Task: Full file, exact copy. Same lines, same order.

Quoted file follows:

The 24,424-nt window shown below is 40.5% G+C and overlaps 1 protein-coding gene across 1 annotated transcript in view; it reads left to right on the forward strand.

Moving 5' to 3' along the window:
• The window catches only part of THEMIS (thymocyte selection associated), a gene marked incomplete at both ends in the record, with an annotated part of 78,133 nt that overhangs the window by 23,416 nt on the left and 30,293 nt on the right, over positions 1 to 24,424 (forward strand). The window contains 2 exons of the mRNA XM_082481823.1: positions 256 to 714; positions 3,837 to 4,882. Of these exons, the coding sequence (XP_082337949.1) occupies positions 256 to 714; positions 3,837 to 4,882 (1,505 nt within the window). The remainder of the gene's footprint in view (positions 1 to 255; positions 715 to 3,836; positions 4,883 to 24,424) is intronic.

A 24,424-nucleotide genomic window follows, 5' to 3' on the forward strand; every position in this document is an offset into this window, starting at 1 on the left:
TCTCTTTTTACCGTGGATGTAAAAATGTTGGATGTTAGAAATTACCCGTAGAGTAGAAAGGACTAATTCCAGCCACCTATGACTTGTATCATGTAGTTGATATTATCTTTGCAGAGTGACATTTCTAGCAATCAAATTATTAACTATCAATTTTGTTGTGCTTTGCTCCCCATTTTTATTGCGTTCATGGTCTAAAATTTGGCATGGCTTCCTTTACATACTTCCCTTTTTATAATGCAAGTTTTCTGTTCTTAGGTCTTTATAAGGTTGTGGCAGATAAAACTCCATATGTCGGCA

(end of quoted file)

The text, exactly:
The 24,424-nt window shown below is 40.5% G+C and overlaps 1 protein-coding gene across 1 annotated transcript in view; it reads left to right on the forward strand.

Moving 5' to 3' along the window:
• The window catches only part of THEMIS (thymocyte selection associated), a gene marked incomplete at both ends in the record, with an annotated part of 78,133 nt that overhangs the window by 23,416 nt on the left and 30,293 nt on the right, over positions 1 to 24,424 (forward strand). The window contains 2 exons of the mRNA XM_082481823.1: positions 256 to 714; positions 3,837 to 4,882. Of these exons, the coding sequence (XP_082337949.1) occupies positions 256 to 714; positions 3,837 to 4,882 (1,505 nt within the window). The remainder of the gene's footprint in view (positions 1 to 255; positions 715 to 3,836; positions 4,883 to 24,424) is intronic.

A 24,424-nucleotide genomic window follows, 5' to 3' on the forward strand; every position in this document is an offset into this window, starting at 1 on the left:
TCTCTTTTTACCGTGGATGTAAAAATGTTGGATGTTAGAAATTACCCGTAGAGTAGAAAGGACTAATTCCAGCCACCTATGACTTGTATCATGTAGTTGATATTATCTTTGCAGAGTGACATTTCTAGCAATCAAATTATTAACTATCAATTTTGTTGTGCTTTGCTCCCCATTTTTATTGCGTTCATGGTCTAAAATTTGGCATGGCTTCCTTTACATACTTCCCTTTTTATAATGCAAGTTTTCTGTTCTTAGGTCTTTATAAGGTTGTGGCAGATAAAACTCCATATGTCGGCA